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Dear @Audemars111, I agree with Alan (Karrusel) here above concerning the fallibilities inherent in trying to retrieve accurate records from watch companies. There are a multitude of factors that can lead to records going missing or being less accurate over time, and as a horological researcher, I come across this problem quite frequently. among the simplest traps that companies fall into are when they move premises or undergo a change of ownership and decide to have a "clearout" of old documents that don't seem to be relevant at the time. As for serial numbers, there are so often blips and errors in the system and in synching the actual watch with its appropriate serial number that cause problems with dating and attribution later on. :)

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Are staff at top five watch brands not allowed to have fat fingers and make the odd mistake?  They are replacing the extract, so this minor annoyance is resolved.

 

first world problems.jpg

  • Haha 2

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16 minutes ago, Audemars111 said:

 I was surprised that they could not get the reference number correct.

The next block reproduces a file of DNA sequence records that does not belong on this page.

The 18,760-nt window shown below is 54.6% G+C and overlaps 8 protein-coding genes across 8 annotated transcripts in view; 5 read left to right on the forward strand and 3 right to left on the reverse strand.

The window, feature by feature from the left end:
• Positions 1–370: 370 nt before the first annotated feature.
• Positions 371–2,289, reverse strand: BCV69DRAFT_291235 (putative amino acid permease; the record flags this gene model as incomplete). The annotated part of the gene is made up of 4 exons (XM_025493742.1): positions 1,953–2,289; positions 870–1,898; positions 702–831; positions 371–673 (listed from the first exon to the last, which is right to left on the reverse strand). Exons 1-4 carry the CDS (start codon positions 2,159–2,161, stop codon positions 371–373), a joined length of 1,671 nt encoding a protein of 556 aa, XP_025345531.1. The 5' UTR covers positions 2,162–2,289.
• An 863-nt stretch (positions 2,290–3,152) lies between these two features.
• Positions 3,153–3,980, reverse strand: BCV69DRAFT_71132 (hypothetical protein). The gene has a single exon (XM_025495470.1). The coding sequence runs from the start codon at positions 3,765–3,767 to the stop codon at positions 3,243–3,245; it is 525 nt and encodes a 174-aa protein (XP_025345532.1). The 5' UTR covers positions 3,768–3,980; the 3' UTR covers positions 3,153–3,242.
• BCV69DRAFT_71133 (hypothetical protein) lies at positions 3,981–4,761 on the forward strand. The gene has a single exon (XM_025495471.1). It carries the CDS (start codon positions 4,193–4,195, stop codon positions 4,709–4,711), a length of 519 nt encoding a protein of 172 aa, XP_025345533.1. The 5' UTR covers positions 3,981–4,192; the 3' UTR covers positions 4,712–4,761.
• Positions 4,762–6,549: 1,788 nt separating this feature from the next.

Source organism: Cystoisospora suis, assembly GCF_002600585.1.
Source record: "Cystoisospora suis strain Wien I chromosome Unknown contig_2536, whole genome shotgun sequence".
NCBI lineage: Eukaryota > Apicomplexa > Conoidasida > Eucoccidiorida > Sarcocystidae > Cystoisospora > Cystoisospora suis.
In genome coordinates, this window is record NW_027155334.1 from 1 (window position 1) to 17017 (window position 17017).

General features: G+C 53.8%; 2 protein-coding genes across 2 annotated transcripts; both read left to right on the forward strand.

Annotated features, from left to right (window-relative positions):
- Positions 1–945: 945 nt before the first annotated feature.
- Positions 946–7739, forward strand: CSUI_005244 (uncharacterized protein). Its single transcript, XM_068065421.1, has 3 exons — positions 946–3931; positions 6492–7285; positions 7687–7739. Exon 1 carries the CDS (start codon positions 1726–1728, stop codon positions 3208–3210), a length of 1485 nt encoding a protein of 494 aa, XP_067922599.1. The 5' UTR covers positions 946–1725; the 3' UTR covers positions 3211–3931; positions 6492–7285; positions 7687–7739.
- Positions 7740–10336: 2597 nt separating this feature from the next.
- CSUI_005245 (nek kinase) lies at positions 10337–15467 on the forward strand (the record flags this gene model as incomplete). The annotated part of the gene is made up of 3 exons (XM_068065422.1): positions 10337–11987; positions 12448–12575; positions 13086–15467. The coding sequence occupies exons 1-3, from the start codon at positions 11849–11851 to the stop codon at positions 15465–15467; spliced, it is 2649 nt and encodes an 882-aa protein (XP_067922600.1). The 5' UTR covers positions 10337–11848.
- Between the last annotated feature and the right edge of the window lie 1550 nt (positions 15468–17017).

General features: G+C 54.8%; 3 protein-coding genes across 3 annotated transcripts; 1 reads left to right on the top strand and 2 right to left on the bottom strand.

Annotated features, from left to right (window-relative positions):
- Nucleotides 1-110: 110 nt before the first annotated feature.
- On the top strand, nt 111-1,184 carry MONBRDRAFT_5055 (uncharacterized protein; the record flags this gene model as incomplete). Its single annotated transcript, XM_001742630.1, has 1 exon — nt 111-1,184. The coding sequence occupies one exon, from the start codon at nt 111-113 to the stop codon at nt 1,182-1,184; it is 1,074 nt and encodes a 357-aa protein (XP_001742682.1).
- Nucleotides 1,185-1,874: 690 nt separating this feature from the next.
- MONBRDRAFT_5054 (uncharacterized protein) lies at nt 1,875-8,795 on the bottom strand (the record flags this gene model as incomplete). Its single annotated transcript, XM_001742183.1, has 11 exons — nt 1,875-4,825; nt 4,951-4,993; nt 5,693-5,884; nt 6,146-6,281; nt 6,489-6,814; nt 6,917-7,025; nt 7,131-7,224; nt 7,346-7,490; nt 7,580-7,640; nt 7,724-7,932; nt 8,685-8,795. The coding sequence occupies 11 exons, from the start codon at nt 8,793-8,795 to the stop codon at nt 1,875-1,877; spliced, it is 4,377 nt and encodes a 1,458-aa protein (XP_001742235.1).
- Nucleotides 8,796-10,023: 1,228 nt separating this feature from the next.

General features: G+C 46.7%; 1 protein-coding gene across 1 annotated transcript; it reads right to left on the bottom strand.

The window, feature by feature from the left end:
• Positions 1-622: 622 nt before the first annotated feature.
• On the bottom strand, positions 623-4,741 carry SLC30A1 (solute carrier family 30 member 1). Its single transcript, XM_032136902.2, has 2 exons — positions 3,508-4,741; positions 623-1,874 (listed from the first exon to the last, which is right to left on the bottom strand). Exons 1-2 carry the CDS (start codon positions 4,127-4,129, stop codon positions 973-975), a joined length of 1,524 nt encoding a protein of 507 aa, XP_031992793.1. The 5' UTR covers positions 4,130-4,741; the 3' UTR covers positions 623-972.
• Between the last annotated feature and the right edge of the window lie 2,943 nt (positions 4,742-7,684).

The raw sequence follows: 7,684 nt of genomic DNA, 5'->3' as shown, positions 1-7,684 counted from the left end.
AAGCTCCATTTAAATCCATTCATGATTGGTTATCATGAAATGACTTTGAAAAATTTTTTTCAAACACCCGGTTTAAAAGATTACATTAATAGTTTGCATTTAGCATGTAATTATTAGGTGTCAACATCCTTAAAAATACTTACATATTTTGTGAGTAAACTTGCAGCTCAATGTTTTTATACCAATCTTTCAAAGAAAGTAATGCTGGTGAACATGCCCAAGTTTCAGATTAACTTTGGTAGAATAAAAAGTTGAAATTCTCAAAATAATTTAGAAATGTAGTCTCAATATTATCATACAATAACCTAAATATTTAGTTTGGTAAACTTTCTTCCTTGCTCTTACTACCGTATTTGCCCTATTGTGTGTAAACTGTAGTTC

There could be many reasons for this if you did not purchase from new ? (as you state, did not have the original booklet).

If I was unhappy with someone’s response from a manufacturer, knowing what I already knew (not a lot) I would write direct, politely, to the CEO for further clarification.

Are you confident the supplier of your timepiece, if not new, acted with probity ? 

Are you trying to sell this watch?

 

:thumbsup:

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45 minutes ago, Always"watching" said:

Dear @Audemars111, I agree with Alan (Karrusel) here above concerning the fallibilities inherent in trying to retrieve accurate records from watch companies. There are a multitude of factors that can lead to records going missing or being less accurate over time, and as a horological researcher, I come across this problem quite frequently. among the simplest traps that companies fall into are when they move premises or undergo a change of ownership and decide to have a "clearout" of old documents that don't seem to be relevant at the time. As for serial numbers, there are so often blips and errors in the system and in synching the actual watch with its appropriate serial number that cause problems with dating and attribution later on. :)